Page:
GM crop
The Environment Ministry had in May cleared the commercial use of GM mustard, making it the first GM food crop in India.

In a well-attended conference on Saturday at Anna University in Chennai on the sides of three-day Seed festival, experts from various walks of life sought to throw light on why they were wary of Genetically Modified Mustard and its commercial cultivation in India. Organised by Poovulagin Nanbargal, the conference was addressed by food policy expert Devinder Sharma, Kavitha Kuruganti of Safe Food Alliance, Prof Sultan Ismail, Siddha expert Dr G Sivaraman, Agriculturalist Pamayan and actor and activist Rohini among others.

Warning against ‘scientific fraud’, Dr Devinder Sharma debunked the claims that the Genetically Modified mustard would not drive an oil revolution. The Environment Ministry’s Genetic Engineering Approval Committee (GEAC) had in May cleared the commercial use of GM mustard, making it the first GM food crop in India.

Elaborating, Dr Sharma said the GM Mustard proposed to be introduced was not a high-yielding variety as being touted. He said it was not possible for a low-yielding variety to bring about an oil seed revolution and dismissed the variety as ‘junk,’

 Dr Sharma also pointed out that only one clinical trial has ever been held for Genetically Modified Organisms, making it unclear what the dangers are.  “As citizens we have failed to raise any questions. We think it is the responsibility of the government to decide whether GMOs are safe or not. That is the travesty of our society. We are willing to spend if we are affected but not spend for taking precautions.”

He also noted that there were at least five non-GM varieties that were either doing as well or even better than the GMO variety. The GMO variety posted a threat to food safety and security, he warned.

Pamayan of Tharcharbu Iyakkam added, “It is time that state governments asserted their constitutional authority over their agriculture and health by writing to the Prime Minister and asking him to get this GM mustard commercialization proposal rejected immediately. Tamil Nadu government should do so too” He said the farmers will be affected by this which in turn will affect the animals.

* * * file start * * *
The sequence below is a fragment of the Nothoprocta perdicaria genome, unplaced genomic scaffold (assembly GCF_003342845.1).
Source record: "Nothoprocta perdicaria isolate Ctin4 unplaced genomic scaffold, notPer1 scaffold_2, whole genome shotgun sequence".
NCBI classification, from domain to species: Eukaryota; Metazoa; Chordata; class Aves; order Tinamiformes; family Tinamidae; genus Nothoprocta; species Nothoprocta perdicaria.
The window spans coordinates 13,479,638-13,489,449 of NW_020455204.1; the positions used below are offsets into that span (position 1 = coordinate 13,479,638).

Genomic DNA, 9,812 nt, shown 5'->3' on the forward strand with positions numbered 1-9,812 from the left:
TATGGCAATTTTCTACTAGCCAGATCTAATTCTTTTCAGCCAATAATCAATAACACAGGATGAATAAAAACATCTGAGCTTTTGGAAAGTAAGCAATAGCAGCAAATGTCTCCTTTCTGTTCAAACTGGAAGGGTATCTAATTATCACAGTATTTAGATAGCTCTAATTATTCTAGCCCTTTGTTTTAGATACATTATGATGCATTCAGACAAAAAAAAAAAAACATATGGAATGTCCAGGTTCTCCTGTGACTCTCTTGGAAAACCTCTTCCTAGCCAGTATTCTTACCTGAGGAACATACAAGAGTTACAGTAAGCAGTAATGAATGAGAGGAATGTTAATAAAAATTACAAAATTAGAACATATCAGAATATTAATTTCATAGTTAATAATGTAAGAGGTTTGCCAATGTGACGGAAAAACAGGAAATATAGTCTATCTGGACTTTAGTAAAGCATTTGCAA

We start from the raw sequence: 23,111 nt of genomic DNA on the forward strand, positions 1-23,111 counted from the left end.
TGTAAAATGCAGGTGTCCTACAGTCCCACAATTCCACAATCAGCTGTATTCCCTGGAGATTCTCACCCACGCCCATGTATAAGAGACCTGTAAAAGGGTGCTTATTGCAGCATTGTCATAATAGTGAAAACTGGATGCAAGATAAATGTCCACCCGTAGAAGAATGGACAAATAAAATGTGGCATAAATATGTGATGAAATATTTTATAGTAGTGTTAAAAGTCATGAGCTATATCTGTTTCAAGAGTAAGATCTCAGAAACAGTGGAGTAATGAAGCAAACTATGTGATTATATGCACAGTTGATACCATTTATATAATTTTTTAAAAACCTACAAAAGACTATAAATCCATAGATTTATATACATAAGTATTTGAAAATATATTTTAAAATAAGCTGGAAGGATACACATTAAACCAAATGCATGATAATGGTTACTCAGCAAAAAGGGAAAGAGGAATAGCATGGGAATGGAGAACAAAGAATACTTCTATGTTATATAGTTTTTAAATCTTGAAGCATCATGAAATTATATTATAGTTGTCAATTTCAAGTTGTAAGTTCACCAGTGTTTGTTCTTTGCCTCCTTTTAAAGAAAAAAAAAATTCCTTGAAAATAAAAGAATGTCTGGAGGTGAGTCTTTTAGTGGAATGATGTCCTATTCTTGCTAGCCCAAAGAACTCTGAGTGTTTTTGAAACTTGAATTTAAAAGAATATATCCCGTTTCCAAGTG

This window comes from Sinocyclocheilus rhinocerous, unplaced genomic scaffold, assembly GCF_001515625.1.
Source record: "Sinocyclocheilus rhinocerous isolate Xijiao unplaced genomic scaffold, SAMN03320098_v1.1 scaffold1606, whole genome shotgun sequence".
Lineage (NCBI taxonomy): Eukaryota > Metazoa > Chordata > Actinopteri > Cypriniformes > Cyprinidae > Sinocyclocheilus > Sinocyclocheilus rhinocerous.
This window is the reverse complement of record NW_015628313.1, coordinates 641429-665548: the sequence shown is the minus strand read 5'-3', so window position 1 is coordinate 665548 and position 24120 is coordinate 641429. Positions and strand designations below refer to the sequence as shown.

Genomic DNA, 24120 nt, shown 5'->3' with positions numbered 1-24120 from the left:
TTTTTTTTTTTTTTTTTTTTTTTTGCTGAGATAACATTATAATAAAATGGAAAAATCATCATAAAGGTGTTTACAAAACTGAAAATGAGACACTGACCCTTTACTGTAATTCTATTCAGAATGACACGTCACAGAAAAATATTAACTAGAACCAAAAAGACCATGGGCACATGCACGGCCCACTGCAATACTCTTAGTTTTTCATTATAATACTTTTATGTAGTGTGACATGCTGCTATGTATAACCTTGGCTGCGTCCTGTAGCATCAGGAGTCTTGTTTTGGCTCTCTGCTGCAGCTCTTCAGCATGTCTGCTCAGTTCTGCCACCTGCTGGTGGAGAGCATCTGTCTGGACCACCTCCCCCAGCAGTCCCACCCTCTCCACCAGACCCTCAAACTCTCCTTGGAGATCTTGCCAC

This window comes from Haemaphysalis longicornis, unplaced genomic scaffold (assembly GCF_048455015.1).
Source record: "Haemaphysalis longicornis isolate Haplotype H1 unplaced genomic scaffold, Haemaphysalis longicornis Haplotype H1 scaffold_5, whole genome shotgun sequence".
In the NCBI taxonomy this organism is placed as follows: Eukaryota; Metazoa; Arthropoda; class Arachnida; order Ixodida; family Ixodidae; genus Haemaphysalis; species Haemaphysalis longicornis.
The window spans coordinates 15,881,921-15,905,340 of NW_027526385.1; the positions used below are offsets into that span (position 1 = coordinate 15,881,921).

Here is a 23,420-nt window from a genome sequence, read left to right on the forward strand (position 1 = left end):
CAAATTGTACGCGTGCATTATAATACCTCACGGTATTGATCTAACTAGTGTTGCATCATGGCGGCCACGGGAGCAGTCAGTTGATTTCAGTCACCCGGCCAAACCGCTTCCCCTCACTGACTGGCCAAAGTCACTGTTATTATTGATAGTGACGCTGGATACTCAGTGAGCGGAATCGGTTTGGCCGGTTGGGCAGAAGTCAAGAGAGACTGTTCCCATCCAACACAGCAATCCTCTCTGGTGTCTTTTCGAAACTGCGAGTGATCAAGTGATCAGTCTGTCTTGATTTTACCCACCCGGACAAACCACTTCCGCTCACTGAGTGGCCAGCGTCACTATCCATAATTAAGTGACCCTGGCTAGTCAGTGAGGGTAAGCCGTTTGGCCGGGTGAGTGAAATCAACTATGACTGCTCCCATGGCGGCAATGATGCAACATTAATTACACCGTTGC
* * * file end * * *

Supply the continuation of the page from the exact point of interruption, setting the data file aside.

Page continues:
“In India, the fact that GM mustard is an Herbicide Tolerant crop is something that is being carefully hidden from the public,” said Dr Sultan Ismail. An herbicide tolerant called “Glufosinate” is a neuro toxic pesticide that causes damage to nerves and the brain.

Pointing out that Ayurveda and other Indian systems of medicine use mustard in their different preparations, Siddha expert Dr Sivaraman said no testing has been done on the impact of GM Mustard on these medicines. “Herbicide Tolerant crops will result in larger chemical usage on mustard crop. This has direct implications for agricultural workers and their employment opportunities. Importantly, it will also mean greater chemical residues in our food, leading to health impacts on consumers” he added.

Appealing to the State governments to take up the issue with the Centre, Kavitha Kuruganti of Alliance for Sustainable and Holistic Agriculture said “It was a clear case of broken promises, the fact that GM mustard application has been entertained this far and has received a regulatory clearance, with no basis at all. BJP is breaking its promise to the citizens in its 2014 election manifesto. It is also unclear why this GM mustard is being promoted when the adverse impacts on BJP ruled states will by far be the worst”.  She said it was dangerous that the GM was being touted as  silver bullet that will solve the oil crisis. Urging the state governments to protest the commercialisation of GM Mustard, she said the states must act in the interests of its own people. “GM Mustard is a symbol of how wrongly we have understood the development” she said.

Seeking a greater plan of action in countering the dangers of GM Mustard, actor and activist Rohini said she would work with artists to produce short films that would explain the dangers of GM mustard in public domain.